Focus On: Colors and Materials in ThinkDesign

The availability of colors and materials, together with a good strategy in the use of the features, can greatly facilitate and speed up design, besides improving the technical documentation, by making it easily accessible and more pleasant to read.

 

ThinkDesign provides you with powerful features and tools that allow you to assign different colors and materials to different graphical entities. The color attribute was initially used only to distinguish the entities, or assign the thickness to a 2D- drawing print. Now the distinction by colors can be effectively used for a better communication and a good standardization throughout the company. It also helps you to facilitate the processes of importing and exporting models and drawings to other systems that interact with design. As a consequence, a good planning in the management of colors and materials allows you to unify and standardize the models and drawings of your project archive.

Have you ever wondered:

  • Can I create a library of colors and materials?
  • To which entities can I assign colors and materials?
  • How can I assign a specific weight/material to solids and calculate the weight of an assembly?
  • How can my library become a standard for the whole technical department?
  • What benefits can I get from an efficient use of colors in the design of 3D models and assemblies?
  • What happens when I export my model?
  • About the model/drawing documents of my technical archive, do they all comply with the same convention for the use of colors and materials?

If you happen to linger on at least one of these questions and you have been caught by some doubts, you may want to deepen the topic, by searching for all the functions that ThinkDesign makes available.

With color and material, we mean two distinct ‘Properties’ that can be assigned to the graphical entities. With graphical entities, we intend dimensions, texts, lines and curves, surfaces and solids but also solid faces, components, and assemblies.

In particular, the ‘Color Property’ can be assigned to the entities through a ‘Color Map’ that is used and saved in the current document.

 

 

The colors available are the numbered from 1 to 64, and for each of them, you can define a set of parameters: specular color, wireframe representation color, print thickness, transparency, reflection, etc. You can define a ‘color map’ and save it in the template file’: from this moment on, any new document created, will refer to the saved parameters. The ‘Color Map’ provides also some of the colors of the user interface, to be used in particular situations, for example, as an alternative background color to be used when editing a profile. Moreover, some colors are ‘reserved’ and used only for the previews (numbers 28-32). A tip: if you want to change the display color of the selection window, you only need to change color 31, corresponding to the wireframe parameter.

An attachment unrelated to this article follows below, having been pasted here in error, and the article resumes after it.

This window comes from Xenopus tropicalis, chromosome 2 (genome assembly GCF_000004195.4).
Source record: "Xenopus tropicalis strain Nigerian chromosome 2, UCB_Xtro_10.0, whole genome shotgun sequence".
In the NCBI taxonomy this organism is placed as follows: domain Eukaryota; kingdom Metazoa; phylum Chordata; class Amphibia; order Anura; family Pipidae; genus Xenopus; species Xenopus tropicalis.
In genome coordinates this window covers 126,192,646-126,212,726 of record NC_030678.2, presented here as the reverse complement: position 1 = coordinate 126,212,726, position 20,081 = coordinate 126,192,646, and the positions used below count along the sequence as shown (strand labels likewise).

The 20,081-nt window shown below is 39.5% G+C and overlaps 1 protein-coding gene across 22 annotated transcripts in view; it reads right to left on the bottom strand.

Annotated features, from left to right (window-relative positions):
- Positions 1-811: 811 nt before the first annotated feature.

During the design of an assembly, it can be useful to assign the color property to both solids and components. Thanks to the parameter ‘Show closed components with component color’ you can choose the type of representation to use, giving priority to the display of the solids rather than the components. This allows you to switch between the two views, highlighting, for example, the assembly details with respect to the functional groups.

View by color of components

View by color of entities

 

Transparency offers a further possibility. By assigning a color with transparency to a component, you can view in transparency all the solids/surfaces contained in the assembly. Moreover, the colors assigned to both entities and components, can be used in the drawing representation, by creating views that inherit the drawing properties (see the View parameters in ‘Drawing -> View Attributes’).

A further possibility is available for the solids/skins, since it is possible to assign to one or more faces colors other than the one assigned to the solid, in order to highlight particular features.

When exporting the solid, the colors assigned to the faces are maintained thanks to the use of the STEP AP214 standard. A CAM system or a provider who receive the STEP file can, consequently, recognize and distinguish specific faces of the solid and apply features or specific finishing.

Stay tuned, and in the next article, you will find a further insight into the management of the material properties, the definition of the Rendering density and appearance functions and the library organization.

 

 

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